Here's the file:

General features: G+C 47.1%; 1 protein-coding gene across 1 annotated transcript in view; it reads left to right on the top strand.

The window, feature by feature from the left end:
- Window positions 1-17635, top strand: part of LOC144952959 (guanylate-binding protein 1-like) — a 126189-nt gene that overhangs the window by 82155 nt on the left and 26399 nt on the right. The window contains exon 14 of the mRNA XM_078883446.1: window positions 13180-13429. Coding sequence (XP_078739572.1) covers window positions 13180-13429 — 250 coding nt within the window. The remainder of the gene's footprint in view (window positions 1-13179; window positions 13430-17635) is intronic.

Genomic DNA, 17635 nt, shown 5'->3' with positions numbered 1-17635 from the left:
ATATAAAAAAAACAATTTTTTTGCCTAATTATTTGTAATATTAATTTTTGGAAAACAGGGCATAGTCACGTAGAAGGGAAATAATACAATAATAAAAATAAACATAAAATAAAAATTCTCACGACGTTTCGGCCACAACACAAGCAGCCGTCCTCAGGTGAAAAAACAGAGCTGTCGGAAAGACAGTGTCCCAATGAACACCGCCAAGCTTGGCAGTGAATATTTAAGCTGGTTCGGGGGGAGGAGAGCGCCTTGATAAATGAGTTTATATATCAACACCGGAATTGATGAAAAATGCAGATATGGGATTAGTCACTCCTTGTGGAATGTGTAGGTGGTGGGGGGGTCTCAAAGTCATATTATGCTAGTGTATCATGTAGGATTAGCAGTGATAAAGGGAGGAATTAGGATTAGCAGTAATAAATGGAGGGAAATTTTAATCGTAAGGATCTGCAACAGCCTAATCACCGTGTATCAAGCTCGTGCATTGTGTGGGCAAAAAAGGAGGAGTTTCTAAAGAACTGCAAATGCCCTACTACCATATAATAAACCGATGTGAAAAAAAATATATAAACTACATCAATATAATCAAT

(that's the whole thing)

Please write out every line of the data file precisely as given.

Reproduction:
General features: G+C 47.1%; 1 protein-coding gene across 1 annotated transcript in view; it reads left to right on the top strand.

The window, feature by feature from the left end:
- Window positions 1-17635, top strand: part of LOC144952959 (guanylate-binding protein 1-like) — a 126189-nt gene that overhangs the window by 82155 nt on the left and 26399 nt on the right. The window contains exon 14 of the mRNA XM_078883446.1: window positions 13180-13429. Coding sequence (XP_078739572.1) covers window positions 13180-13429 — 250 coding nt within the window. The remainder of the gene's footprint in view (window positions 1-13179; window positions 13430-17635) is intronic.

Genomic DNA, 17635 nt, shown 5'->3' with positions numbered 1-17635 from the left:
ATATAAAAAAAACAATTTTTTTGCCTAATTATTTGTAATATTAATTTTTGGAAAACAGGGCATAGTCACGTAGAAGGGAAATAATACAATAATAAAAATAAACATAAAATAAAAATTCTCACGACGTTTCGGCCACAACACAAGCAGCCGTCCTCAGGTGAAAAAACAGAGCTGTCGGAAAGACAGTGTCCCAATGAACACCGCCAAGCTTGGCAGTGAATATTTAAGCTGGTTCGGGGGGAGGAGAGCGCCTTGATAAATGAGTTTATATATCAACACCGGAATTGATGAAAAATGCAGATATGGGATTAGTCACTCCTTGTGGAATGTGTAGGTGGTGGGGGGGTCTCAAAGTCATATTATGCTAGTGTATCATGTAGGATTAGCAGTGATAAAGGGAGGAATTAGGATTAGCAGTAATAAATGGAGGGAAATTTTAATCGTAAGGATCTGCAACAGCCTAATCACCGTGTATCAAGCTCGTGCATTGTGTGGGCAAAAAAGGAGGAGTTTCTAAAGAACTGCAAATGCCCTACTACCATATAATAAACCGATGTGAAAAAAAATATATAAACTACATCAATATAATCAAT